Thursday, June 2, 2016

I'm PKDC, your Personal Kerberos Domain Concierge for the Whatever_domain

So in my last post I demonstrated how you can use Samba to replicate a domain and then create a giant keytab full of keys to use.  You can then use the Heimdal Kerberos implementation to log in as any user you want.

That's neat and all, but what if I want to query the information I pulled offline? We know that Samba can function as a domain controller, but is there a way to coax Samba to be able to present the into to us in a usable format?  IE can we query group membership?

Well, as it turns out, the answer is yes and more...  I'm going to show you how to make your own personal Kerberos Domain Concierge for the domain you just dumped.

Wait what do you mean 'concierge'?

 A popular definition of the word 'concierge' (at least here in the states) is a hotel employee who assists guests with local information, such as maps, restaurant suggestions, event tickets, etc... They are usually at the front of the establishment (at some more touristy locations they have their own office / desk area).

Within the context of pentesting, what I want to do is gather enough information from a site to replicate my own personal domain controller, query it for information and ultimately be able to authenticate against it instead of the target domain.  In other words, literally stealing a domain controller and putting it under my control.

Sound evil?  Yes.  Yes it is.

Moving from Replication Dump to Kerberos Domain Concierge

One of the nifty things that the replication did for us was create a samba config file for us.  Here's what that looks like.

Fairly straightforward.  The config claims to be DC1, and starts up a bunch of services.  For what we need, I'm going to turn off stuff that will likely be noisy.  For example, I don't want our Concierge to replicate anything.  So I'll remove both 'wrepl' and 'drepl' from the list.  I'll also nuke 'dnsupdate' and 'nbt' (netbios over tcp/ip) since DNS might try to update and netbios is noisy as hell...

I also want to bind the instance to localhost.  This actually requires a couple of lines because just saying 'use this interface' isn't enough, you have to put in 'no really I mean it' as well :/  The two lines that get added to the 'global' section are 'interfaces = lo' and 'bind interfaces only = yes'. So here is my finished config.

So I now start up samba with 'samba -s /root/tmp/dc_copy/etc/smb.conf' and see what complains....  I try using the user1 hash to authenticate to get information about user1 using the 'net' command.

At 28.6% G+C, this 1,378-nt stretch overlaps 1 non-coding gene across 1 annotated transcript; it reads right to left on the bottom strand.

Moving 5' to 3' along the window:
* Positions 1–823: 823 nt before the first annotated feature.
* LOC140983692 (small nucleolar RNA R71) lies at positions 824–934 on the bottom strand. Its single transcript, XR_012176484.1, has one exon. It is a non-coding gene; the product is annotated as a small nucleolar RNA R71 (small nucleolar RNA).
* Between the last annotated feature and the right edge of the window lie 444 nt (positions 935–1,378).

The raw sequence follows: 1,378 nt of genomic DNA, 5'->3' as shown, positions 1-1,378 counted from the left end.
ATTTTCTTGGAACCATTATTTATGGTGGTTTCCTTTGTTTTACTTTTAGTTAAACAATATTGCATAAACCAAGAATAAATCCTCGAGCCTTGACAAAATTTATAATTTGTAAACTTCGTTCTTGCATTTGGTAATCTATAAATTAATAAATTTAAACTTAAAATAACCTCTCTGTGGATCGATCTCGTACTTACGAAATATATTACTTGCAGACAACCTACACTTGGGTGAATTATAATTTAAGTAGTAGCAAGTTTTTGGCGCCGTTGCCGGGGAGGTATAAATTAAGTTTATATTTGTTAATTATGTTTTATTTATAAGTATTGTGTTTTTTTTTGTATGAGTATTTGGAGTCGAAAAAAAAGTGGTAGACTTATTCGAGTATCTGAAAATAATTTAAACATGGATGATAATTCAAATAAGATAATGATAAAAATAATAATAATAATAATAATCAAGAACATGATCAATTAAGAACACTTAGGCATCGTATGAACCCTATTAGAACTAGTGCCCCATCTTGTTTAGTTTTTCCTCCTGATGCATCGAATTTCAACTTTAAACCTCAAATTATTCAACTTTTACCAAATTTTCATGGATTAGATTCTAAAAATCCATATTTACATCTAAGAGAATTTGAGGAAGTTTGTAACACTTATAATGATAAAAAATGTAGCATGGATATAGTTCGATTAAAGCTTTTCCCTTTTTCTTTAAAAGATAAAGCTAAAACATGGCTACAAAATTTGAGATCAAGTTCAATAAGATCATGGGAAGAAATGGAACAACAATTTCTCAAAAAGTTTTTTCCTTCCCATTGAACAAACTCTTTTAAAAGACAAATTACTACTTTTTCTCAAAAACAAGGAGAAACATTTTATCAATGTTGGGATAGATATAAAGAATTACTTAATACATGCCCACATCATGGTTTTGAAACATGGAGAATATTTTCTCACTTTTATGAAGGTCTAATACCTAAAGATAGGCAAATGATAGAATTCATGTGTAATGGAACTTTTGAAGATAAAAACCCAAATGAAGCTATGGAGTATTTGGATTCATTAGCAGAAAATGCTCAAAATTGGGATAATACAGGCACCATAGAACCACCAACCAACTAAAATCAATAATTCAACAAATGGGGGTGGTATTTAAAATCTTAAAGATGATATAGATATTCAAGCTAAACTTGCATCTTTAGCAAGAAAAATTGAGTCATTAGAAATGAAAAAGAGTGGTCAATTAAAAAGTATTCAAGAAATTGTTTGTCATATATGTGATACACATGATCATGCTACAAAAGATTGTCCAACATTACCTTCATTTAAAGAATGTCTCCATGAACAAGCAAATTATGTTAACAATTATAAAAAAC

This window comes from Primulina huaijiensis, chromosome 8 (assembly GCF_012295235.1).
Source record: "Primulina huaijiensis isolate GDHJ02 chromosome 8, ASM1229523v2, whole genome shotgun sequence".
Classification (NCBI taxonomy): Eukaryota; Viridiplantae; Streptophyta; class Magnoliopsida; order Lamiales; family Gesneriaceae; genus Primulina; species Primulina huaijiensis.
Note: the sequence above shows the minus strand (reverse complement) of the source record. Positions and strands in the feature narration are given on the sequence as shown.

And it fails.  Ok something isn't happy.  Let's look at the logs...

So winbindd is complaining about not having a local password to add.  So I do a little digging and discover that I need to add something to 'private/secrets.tdb' for the machine password.  I create a dummy password and insert the key using 'tdbtool', kill / restart samba and try again...

Holy !@$!@# it worked!  Now, let's see if we can coax it to give us a ticket for kerberos...  In order to do this, I make a slight change to the krb5.conf file.  I changed the KDC from dc1 to

From here, I do the 'kinit' using the previously generated keytab.  And voila! I get a ticket from our own personal Concierge....

And here's the wireshark capture showing that the traffic went across localhost

So what happens if we try to use this ticket to authenticate to DC1?  On the localhost side, we get a request for a service ticket, which is to be expected.

On the 10 side we see that there is a pause between the DNS query for the address and the SMB connection.  This is where the Concierge was asked about giving us access to the CIFS share on the domain controller.

Here's the list of the tickets we ended up with.

So like a true professional, our Concierge got us tickets to whatever we wanted without complaining ;-)


Ok.  So this is cute, so what?  Why should somebody care about this?

Well... aside from the fact that I now have a Domain Controller that I can authenticate against that the other side has no visibility into, this is sort of the penultimate demonstration of domain compromise.  Standing up your own domain controller for their environment.  Unless they are looking for / logging replication traffic, they would have no idea WTF is going on.  I *believe* that some of the next generation detection capabilities depend on being able to watch authentication traffic on the DC, so not authenticating against that would cause some serious problems detection wise.

Other Thoughts / Ideas

Right now this is a localhost only copy of the database.  It would be entertaining to see if this could be extended so that other people / VMs could authenticate against this on an assessment.  Getting this working on the *NIX side should be straight forward.  I REALLY want to see if I can get my Windows attack platform to authenticate to it.  That aught to be fun...  We'll see how this goes...


  1. yeah, that's on my list of things to look at (eventually)

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